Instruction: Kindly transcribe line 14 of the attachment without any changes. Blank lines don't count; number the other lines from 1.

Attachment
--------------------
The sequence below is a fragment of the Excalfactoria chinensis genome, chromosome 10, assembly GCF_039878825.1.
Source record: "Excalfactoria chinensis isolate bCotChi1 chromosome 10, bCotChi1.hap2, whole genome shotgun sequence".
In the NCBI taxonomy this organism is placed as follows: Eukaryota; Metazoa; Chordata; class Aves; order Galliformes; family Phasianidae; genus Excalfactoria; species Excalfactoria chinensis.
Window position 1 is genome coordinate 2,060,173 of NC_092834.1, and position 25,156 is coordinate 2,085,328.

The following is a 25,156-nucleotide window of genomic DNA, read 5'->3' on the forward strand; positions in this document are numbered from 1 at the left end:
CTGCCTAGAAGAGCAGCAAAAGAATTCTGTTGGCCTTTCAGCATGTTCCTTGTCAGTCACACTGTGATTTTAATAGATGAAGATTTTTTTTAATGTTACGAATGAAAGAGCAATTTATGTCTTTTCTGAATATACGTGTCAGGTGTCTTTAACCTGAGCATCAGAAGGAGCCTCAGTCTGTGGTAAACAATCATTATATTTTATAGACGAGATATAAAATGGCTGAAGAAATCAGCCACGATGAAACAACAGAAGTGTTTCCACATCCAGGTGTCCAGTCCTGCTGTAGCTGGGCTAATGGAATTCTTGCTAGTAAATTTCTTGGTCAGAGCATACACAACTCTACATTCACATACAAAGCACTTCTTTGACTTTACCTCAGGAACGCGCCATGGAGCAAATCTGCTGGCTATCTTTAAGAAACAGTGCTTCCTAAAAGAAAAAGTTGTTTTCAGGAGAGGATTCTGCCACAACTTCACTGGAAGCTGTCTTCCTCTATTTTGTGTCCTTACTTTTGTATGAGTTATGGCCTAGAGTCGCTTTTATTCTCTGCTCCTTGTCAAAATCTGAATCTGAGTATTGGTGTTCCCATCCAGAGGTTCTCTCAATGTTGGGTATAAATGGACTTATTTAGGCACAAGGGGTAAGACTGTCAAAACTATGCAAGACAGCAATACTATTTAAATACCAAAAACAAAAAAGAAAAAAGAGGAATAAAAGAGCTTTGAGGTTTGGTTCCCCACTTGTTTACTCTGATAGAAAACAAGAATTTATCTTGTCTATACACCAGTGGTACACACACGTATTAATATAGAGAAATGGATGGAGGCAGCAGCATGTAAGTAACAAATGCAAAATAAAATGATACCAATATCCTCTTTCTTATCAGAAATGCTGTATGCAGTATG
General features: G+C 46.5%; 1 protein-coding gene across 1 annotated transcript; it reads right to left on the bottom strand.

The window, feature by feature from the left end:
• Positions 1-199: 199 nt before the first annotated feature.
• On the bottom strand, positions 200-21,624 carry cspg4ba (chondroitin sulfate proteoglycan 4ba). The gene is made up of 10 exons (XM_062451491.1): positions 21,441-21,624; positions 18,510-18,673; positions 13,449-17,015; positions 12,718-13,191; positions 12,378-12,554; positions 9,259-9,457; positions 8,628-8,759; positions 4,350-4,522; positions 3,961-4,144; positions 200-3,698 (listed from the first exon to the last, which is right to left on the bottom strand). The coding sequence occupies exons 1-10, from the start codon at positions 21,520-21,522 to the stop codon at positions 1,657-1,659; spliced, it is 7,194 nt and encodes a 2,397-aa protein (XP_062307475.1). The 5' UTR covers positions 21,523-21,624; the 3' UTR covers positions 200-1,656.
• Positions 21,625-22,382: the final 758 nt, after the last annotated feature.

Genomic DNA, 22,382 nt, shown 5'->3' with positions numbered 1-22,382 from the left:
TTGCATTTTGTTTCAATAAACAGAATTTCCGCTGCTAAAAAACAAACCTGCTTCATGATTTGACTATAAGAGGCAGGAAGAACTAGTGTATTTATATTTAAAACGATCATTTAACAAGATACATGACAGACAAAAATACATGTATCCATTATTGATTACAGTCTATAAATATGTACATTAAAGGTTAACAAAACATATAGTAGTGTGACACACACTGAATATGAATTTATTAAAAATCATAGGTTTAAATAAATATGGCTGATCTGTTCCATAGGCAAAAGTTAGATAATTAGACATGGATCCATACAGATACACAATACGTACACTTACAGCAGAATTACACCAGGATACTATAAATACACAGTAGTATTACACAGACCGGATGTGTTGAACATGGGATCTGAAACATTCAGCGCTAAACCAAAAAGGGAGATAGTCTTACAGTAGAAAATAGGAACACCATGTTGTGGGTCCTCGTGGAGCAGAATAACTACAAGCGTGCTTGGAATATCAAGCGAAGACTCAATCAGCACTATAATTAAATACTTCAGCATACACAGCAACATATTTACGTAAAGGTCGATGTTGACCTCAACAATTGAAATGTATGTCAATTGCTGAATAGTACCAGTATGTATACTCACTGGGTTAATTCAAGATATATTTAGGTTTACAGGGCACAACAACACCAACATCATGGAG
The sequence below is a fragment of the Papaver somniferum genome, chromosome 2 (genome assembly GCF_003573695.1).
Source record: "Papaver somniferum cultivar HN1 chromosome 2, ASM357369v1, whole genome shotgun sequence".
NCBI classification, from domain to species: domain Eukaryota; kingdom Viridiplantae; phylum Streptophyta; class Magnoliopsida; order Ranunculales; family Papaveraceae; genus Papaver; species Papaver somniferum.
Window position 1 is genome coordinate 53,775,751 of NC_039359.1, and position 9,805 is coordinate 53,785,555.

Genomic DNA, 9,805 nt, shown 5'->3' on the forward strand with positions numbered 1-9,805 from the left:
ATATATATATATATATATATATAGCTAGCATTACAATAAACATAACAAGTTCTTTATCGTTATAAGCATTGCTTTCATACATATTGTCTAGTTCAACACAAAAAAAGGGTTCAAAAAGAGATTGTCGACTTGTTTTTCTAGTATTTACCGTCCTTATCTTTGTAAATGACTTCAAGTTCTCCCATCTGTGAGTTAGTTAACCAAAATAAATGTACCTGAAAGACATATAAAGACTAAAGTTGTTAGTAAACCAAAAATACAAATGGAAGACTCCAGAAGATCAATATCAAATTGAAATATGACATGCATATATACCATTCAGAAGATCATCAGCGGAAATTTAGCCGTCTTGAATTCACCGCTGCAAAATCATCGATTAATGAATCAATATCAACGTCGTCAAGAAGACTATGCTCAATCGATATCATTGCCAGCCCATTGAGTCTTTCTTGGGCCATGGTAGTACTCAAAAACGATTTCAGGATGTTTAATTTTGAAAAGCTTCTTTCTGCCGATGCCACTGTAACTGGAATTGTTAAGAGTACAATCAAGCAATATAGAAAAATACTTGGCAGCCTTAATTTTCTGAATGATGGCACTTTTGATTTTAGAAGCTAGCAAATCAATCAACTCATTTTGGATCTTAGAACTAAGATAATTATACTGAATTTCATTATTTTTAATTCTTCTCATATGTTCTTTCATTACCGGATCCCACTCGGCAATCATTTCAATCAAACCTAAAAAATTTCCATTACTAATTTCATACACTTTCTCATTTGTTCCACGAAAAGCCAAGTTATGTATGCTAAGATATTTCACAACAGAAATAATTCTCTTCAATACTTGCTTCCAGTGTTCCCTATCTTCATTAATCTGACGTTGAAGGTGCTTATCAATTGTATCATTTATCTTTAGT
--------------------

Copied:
The sequence below is a fragment of the Papaver somniferum genome, chromosome 2 (genome assembly GCF_003573695.1).